|ESPN.com: Snowboarding||[Print without images]|
|Matt Cummins, owner of One Ball Jay and brother of Temple Cummins, has been riding for Mervin since the early days and was very influential in shaping the future of snowboarding.|
The rise and fall of pro models mirrors the business side of snowboarding, for better or worse. Board lines shrink. Budgets get slashed. Contracts don't get renewed. Riders get hurt, change teams or start their own brands, and so pros and their namesake snowboards usually have a limited time in the limelight.
Then there's Matt Cummins' board. Cummins was one of Lib Tech's first pro riders, and his pro model, the MC 5'3" has been around longer than many pro snowboarders have been alive. Old school snowboarders know what I'm talking about -- you may know it as the bones board. It's the one with the big skeleton on it.
"I started riding Gnu boards in 1988. I bought my first one from Mike [Olson] and Pete [Saari]," says Cummins. "It was a 156-swallow tail. I ended up placing pretty well at some contest and they asked me if I wanted to be on the team."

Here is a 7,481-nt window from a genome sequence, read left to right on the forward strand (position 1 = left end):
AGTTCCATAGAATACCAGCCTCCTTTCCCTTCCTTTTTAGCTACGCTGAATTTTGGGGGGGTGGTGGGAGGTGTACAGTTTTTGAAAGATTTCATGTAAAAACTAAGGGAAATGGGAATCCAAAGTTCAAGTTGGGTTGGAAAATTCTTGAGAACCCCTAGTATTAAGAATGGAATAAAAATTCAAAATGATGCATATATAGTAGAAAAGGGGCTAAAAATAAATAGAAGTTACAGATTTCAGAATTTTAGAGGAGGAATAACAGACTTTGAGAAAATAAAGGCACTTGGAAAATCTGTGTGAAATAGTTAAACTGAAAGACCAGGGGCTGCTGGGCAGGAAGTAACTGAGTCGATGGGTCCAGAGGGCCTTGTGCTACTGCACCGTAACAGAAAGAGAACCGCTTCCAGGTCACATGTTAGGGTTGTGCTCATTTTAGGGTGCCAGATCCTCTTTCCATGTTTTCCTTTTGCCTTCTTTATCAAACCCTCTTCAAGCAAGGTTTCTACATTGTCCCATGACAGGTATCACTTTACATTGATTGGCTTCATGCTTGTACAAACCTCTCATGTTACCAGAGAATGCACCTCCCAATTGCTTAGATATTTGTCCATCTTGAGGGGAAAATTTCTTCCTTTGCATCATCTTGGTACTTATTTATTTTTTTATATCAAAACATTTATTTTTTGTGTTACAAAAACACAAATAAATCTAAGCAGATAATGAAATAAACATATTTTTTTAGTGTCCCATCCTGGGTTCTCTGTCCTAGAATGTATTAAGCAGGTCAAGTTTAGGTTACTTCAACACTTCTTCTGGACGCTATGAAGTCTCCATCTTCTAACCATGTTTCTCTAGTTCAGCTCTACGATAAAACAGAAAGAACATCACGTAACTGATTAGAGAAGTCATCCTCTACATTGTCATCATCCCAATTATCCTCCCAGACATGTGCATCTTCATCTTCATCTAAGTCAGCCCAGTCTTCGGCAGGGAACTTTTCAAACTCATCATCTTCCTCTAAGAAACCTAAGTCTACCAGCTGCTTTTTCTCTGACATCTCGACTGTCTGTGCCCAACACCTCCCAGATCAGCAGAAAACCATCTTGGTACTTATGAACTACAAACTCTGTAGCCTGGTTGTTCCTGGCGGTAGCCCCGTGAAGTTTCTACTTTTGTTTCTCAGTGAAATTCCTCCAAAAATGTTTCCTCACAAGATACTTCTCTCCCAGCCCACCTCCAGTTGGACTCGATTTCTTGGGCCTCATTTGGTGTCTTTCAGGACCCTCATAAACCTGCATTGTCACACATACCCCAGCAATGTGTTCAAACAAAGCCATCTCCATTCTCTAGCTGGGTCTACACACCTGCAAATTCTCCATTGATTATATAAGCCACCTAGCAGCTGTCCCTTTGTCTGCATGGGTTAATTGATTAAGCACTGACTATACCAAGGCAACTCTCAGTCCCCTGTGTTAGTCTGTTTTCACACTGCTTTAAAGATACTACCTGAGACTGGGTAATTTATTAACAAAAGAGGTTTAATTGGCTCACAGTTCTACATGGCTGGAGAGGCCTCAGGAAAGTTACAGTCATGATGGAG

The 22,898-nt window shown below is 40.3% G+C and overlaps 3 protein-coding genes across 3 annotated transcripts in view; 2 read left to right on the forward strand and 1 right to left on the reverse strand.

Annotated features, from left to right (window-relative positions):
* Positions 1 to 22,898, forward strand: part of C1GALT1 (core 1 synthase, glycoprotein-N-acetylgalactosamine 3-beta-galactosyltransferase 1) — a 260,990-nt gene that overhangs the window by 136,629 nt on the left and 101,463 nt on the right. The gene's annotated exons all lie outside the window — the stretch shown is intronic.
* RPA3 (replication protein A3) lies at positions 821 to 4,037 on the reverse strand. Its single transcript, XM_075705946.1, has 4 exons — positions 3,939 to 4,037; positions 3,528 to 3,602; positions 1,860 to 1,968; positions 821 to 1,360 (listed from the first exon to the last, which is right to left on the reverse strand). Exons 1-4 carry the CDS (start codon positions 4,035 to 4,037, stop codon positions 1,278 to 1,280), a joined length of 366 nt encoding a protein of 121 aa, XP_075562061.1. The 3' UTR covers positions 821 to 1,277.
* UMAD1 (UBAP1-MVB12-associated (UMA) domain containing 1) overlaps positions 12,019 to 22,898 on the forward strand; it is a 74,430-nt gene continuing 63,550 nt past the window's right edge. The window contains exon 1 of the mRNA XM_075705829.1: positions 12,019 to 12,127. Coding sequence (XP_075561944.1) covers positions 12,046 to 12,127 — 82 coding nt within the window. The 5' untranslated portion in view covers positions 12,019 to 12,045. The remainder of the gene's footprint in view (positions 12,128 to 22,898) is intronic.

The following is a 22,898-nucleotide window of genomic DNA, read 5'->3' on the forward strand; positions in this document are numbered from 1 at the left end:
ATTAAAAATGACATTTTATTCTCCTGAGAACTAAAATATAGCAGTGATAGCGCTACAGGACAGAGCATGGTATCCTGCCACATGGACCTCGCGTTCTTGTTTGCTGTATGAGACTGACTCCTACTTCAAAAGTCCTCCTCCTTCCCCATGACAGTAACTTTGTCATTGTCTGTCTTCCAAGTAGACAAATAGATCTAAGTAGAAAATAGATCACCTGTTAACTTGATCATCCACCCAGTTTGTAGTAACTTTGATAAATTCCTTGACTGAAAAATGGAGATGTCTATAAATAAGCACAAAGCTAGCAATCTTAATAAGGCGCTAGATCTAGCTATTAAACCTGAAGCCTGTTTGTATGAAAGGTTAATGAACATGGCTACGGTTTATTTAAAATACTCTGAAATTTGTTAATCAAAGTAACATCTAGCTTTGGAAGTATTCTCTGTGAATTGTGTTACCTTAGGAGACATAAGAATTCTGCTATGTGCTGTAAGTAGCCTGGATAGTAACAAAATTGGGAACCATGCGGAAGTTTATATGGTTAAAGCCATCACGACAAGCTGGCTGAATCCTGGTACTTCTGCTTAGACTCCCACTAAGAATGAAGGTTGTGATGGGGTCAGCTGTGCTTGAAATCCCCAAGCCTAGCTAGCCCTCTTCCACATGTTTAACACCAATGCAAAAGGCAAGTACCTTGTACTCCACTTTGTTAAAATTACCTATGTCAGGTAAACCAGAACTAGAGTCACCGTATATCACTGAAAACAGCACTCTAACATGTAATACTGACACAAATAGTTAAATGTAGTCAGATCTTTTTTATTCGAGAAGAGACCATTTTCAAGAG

"Matt pushed us to build board he could skate on," explains Mervin co-founder Pete Saari. "He constantly wanted the boards to be lighter and easier to tweak and poke, with twin shapes with kicked tails and built in rails for grabs ... He worked with us on a lot of the early twin tip freestyle shapes that have become the standard for what a modern snowboard looks and rides like. Jamie Lynn and others rode Matt's model and it became the base line that his and other pro models were designed around."
Cummins first board was introduced in 1991. His 2013 model now goes by the name La Niņa, but it's still his and has elements of pretty much every tech in the Lib Tech toolbox, designed using knowledge gathered from 20-plus years of snowboard testing and development. We thought it'd be fun to take a look at a few of the pro models that have stood the test of time. Here are a few of the standouts. Launch Gallery »